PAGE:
Horology, part 2 - The History of Pilot Watches

Updated: Jan 3

Pilot watches and field watches share a lot of characteristics. They are usually very resistant, easy to read under any light conditions, and have high contrast between dial, numbers, and hands.


The main difference between the two types is that pilot watches were originally bigger (the German B-Uhrs were 55mm) and had large crowns to allow operation while using gloves. Some of them also had an iron ring around the outer edge of the movement, making it anti-magnetic and preventing interference from the equipment on board the aircraft.


After World War II, pilot watches started getting attention from watch enthusiasts and new models were developed to capture the growing demand from civilians. Over time, cases had their sizes reduced and new complications were created, with the most popular being the GMT.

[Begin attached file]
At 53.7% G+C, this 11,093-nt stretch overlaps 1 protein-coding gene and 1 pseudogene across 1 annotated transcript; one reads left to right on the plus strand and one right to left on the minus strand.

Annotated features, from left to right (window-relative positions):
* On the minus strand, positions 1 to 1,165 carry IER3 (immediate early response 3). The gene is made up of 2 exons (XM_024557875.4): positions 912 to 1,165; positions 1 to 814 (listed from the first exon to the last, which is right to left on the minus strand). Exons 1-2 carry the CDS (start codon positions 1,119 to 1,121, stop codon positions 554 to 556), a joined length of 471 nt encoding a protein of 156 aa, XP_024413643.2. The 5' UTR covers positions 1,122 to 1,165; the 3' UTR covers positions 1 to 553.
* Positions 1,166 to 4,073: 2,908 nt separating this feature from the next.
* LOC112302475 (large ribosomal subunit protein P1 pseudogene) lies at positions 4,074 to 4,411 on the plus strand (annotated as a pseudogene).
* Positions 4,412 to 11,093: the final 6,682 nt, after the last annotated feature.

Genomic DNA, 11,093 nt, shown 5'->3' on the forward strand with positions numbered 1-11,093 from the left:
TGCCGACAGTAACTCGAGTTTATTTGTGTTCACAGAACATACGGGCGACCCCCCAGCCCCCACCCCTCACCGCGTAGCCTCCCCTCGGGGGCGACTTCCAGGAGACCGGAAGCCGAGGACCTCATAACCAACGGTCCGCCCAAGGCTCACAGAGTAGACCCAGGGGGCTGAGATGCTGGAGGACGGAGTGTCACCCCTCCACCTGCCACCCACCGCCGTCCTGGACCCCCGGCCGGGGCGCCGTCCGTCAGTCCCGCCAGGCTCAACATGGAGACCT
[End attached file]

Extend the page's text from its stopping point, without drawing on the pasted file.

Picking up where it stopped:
The first Pilot watch is believed to be the one Louis Cartier designed for his friend (and my fellow Brazilian citizen), the inventor and pilot Alberto Santos-Dumont:



Rolex created the first GMT watch in partnership with Pan Am Airways for pilots crossing many time zones on long-haul flights: